utterance with a one-word response to several lines of transcript that contain
numerous turns at talk between the relational partners, but with one theme.
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Using the qualitative analysis program Atlas.TI for data organization and
extraction, each thought unit was then coded for its meaning using the constant
comparison method (Strauss & Corbin, 1990) in order to construct category
schemes for each of the four superordinate areas of the interview protocol (i.e.,
together enables apart, together constrains apart, apart enables together, and
apart constrains together). The researcher coded the first thought unit and then
compared its content with each subsequent thought unit coded. Each time a
new issue was reported in a thought unit, a new code was constructed, result-
ing in several codes for each superordinate area.
The remaining transcribed conversations were unitized as well for purposes
of the final complete coding of the data set by two independent coders. Four
different categorizing schemes were used, one for each set of responses: (i)
together enables apart, (ii) together constrains apart, (iii) apart enables
together, and (iv) apart constrains together.
Coding of thought units
Two trained graduate research assistants independently coded the data set of
thought units according to the category schemes constructed by the researcher.
Coders categorized each thought unit by reading each one and choosing the
appropriate category from the coding scheme. Inter-coder reliability was based
on the randomly selected 25% overlapped sample of thought units between
coders. Percentage agreement and inter-coder reliability levels for the four
categories were as follows: together enables apart (97.0% absolute agreement,
kappa = .87, p <.05), together constrains apart (90.0% absolute
agreement, kappa = .84, p < .05), apart enables together (83.0% absolute agree-
ment, kappa = .73, p <.05), and apart constrains together (81.8% absolute
agreement, kappa = .70, p <.05). The researcher resolved all coding discrep-
ancies in the overlapped set. Data collected from the survey measure were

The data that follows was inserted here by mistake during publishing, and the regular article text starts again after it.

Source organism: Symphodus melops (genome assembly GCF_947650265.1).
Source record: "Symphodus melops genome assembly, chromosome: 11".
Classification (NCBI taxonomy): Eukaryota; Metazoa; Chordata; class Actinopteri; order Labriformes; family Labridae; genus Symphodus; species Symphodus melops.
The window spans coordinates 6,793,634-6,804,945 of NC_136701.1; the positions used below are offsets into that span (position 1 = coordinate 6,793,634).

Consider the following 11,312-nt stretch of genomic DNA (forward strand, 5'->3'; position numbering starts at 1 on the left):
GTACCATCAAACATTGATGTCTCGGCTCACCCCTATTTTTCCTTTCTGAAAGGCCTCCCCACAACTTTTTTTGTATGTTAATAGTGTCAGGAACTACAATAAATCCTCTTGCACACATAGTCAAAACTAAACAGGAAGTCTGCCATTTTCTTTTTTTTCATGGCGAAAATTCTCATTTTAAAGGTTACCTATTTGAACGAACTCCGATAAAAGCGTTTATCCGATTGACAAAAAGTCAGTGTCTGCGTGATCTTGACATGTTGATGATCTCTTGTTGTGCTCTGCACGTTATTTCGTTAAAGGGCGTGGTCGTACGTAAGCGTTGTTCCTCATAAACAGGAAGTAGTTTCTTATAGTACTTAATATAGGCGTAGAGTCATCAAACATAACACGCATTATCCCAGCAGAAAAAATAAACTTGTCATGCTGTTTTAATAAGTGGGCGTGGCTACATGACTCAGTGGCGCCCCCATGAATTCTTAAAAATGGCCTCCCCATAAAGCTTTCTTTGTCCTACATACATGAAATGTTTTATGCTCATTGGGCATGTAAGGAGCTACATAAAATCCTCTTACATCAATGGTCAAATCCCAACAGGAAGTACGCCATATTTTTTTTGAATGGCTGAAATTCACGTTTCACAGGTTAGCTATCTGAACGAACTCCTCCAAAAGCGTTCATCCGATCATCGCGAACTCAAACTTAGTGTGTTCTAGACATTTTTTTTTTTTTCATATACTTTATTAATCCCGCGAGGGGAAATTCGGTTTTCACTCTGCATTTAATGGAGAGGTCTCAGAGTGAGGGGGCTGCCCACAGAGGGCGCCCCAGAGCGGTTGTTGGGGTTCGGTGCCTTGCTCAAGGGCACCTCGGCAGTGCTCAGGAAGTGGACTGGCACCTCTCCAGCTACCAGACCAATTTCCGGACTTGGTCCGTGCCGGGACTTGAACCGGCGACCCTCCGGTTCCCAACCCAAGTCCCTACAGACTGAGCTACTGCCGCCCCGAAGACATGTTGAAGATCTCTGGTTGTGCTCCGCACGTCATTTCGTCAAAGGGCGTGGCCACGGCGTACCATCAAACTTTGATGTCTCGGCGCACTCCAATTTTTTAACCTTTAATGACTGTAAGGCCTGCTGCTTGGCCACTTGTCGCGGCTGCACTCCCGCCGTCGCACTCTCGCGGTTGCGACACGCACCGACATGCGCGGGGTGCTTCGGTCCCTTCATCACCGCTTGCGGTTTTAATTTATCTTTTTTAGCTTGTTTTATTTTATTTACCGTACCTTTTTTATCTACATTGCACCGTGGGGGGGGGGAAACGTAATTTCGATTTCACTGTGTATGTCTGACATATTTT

entered into SPSS for descriptive analyses of the sample.
Within each couple’s interviews, the researcher examined the transcripts for
explicit examples of the contradiction between being together and being apart.
First, each couple’s thought units were re-read and examined for explicit
linkages across categories in terms of opposing issues (e.g., pressure for quality
time, yet memories being constructed) and issues that were unified (e.g.,
insuring quality time helps construct memories), as well as general themes
across categories (e.g., network negotiation; during their time apart network
members support the relationship but, when the couple is together, they must
manage time with their social network, which can lead to conflicts over how
and with whom time is spent). Then the researcher read each transcript one
final time to gain a better sense of how the contradiction was working across
each couple’s conversations. The researcher then produced written summaries
of these within couple contradictions.
Research Questions 1 and 2
Analyses of the 20 interview transcripts with regard to RQ1, ‘How does being
together work with and against being apart within LDRR relating?’ and RQ2,
‘How does being apart work with and against being together within LDRR
relating?’, produced four main areas of experiences in long-distance
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relationships: How (i) being ‘together’ enables being ‘apart’, (ii) being
‘together’ constrains being ‘apart’, (iii) being ‘apart’ enables being ‘together’,
and (iv) being ‘apart’ constrains being ‘together.’ Codes from the original
coding manual were collapsed when low frequencies existed and when
meanings were similar across codes. In the subsequent discussion, the most
frequently reported categories are presented in detail. Owing to space limi-
tations, I have only provided detailed examples for the most frequently noted
categories. Couples did not report information for every category (or they did
not report the most evocative examples); therefore, different couples are
represented versus following the same couple across categories (see attached
tables for descriptions of each category in the four areas).
Being ‘together’ enables being ‘apart’. Long-distance relational partners indi-
cated nine ways in which the time they spent with one another (e.g., on a